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The world-systems perspective is a strategy for explainingsocial change that focuses on whole intersocietal systems. The main insight is that important interaction networks (trade, alliances, conflict, etc.) weave polities and cultures together since the beginning of human social evolution, so the explaining of change needs to take intersocietal systems (world-systems) as the units that “develop.”

The intellectual history of world-systems theory has roots in classical sociology, Marxian revolutionary theory, geopolitical strategizing, and theories of social evolution. But in explicit form, the world-systems perspective emerged only in the 1970s when Samir Amin, Andre Gunder Frank, and Immanuel Wallerstein began to formulate the concepts and narrate the analytic history of the modern world-system.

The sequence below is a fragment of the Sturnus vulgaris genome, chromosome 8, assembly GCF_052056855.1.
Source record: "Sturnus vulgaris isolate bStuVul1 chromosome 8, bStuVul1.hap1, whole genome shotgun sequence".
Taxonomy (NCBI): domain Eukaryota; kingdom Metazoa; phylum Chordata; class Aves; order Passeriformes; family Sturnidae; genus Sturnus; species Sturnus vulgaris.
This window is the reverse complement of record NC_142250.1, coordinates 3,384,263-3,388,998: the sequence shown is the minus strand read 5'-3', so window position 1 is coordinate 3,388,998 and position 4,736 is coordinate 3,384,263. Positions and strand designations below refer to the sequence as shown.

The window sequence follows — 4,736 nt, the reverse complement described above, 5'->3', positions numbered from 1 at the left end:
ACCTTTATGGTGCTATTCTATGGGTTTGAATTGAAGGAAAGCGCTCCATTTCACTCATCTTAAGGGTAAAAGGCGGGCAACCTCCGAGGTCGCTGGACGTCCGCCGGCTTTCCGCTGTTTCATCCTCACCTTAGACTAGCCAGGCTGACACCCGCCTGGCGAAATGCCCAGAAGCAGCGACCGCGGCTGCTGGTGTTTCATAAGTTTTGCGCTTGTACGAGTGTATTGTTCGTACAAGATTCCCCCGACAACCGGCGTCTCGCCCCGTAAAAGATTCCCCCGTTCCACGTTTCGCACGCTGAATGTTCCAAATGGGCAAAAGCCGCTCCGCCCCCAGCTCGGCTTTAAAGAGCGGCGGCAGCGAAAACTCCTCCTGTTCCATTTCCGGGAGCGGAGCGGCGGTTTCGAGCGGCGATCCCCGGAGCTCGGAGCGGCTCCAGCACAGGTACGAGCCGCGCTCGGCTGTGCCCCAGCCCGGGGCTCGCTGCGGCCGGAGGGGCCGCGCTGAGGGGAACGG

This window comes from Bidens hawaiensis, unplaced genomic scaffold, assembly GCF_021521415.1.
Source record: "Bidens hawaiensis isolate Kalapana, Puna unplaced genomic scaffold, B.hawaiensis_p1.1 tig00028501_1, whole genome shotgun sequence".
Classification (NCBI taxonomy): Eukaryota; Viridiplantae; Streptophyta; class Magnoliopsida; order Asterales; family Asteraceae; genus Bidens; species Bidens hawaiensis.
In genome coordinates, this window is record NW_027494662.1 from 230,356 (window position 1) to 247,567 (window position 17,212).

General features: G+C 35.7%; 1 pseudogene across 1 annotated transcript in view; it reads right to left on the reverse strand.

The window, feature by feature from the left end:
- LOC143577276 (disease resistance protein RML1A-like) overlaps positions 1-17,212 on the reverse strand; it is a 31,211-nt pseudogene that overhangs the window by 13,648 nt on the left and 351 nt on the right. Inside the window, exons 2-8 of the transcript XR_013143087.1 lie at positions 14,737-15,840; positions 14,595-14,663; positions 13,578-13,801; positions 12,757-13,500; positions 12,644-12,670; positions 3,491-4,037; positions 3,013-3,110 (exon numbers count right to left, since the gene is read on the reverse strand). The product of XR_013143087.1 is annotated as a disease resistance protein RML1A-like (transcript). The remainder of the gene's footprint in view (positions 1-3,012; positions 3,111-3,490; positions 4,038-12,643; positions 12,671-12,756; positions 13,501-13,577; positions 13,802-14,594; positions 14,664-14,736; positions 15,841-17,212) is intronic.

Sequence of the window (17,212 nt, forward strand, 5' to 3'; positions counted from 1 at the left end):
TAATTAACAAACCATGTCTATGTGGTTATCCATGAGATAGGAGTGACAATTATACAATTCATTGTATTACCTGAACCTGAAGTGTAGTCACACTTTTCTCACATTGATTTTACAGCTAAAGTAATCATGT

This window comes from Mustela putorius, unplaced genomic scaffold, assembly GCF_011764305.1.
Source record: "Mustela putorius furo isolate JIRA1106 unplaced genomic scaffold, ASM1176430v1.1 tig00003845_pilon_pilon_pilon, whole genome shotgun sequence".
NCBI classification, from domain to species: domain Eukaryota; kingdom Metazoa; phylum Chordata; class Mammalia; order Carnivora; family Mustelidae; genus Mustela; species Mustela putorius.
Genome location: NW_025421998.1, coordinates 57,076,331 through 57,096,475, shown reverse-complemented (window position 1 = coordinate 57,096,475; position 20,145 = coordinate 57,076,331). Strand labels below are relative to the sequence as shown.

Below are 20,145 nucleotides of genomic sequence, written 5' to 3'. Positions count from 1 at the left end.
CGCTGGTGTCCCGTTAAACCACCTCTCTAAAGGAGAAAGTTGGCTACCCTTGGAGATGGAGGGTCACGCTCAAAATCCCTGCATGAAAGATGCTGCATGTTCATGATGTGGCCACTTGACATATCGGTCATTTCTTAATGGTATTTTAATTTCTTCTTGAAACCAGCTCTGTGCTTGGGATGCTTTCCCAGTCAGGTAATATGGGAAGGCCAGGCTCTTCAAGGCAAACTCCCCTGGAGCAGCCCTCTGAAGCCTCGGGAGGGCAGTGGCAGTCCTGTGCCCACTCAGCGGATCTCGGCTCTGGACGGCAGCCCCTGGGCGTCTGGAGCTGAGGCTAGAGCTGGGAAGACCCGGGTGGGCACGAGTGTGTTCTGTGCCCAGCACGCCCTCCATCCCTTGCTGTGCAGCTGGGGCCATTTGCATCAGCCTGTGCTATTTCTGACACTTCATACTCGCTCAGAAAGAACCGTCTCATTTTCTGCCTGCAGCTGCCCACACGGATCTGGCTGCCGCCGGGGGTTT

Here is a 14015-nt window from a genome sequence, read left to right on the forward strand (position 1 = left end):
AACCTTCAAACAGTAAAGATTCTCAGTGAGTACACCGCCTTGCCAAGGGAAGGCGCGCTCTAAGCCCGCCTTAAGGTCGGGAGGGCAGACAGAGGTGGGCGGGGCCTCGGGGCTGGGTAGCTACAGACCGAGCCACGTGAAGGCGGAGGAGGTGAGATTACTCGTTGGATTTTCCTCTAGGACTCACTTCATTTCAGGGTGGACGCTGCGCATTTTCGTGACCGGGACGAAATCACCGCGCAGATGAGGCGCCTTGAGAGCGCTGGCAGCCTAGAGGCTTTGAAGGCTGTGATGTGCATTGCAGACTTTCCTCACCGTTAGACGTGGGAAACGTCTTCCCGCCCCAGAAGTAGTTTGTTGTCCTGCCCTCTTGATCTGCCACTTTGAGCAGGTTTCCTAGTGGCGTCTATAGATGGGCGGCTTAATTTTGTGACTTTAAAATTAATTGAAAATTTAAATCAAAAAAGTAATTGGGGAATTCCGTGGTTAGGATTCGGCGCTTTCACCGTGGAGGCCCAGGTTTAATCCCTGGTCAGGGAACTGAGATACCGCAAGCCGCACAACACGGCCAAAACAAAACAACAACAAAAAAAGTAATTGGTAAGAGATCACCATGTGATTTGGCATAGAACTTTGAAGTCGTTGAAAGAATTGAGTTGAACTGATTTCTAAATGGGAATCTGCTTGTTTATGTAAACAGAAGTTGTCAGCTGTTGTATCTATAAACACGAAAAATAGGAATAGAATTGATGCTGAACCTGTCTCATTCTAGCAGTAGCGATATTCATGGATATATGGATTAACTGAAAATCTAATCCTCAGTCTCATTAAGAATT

This entry uses an intentionally inclusive definition of “world-systems/world systems theory” (with and without the hyphen). ...

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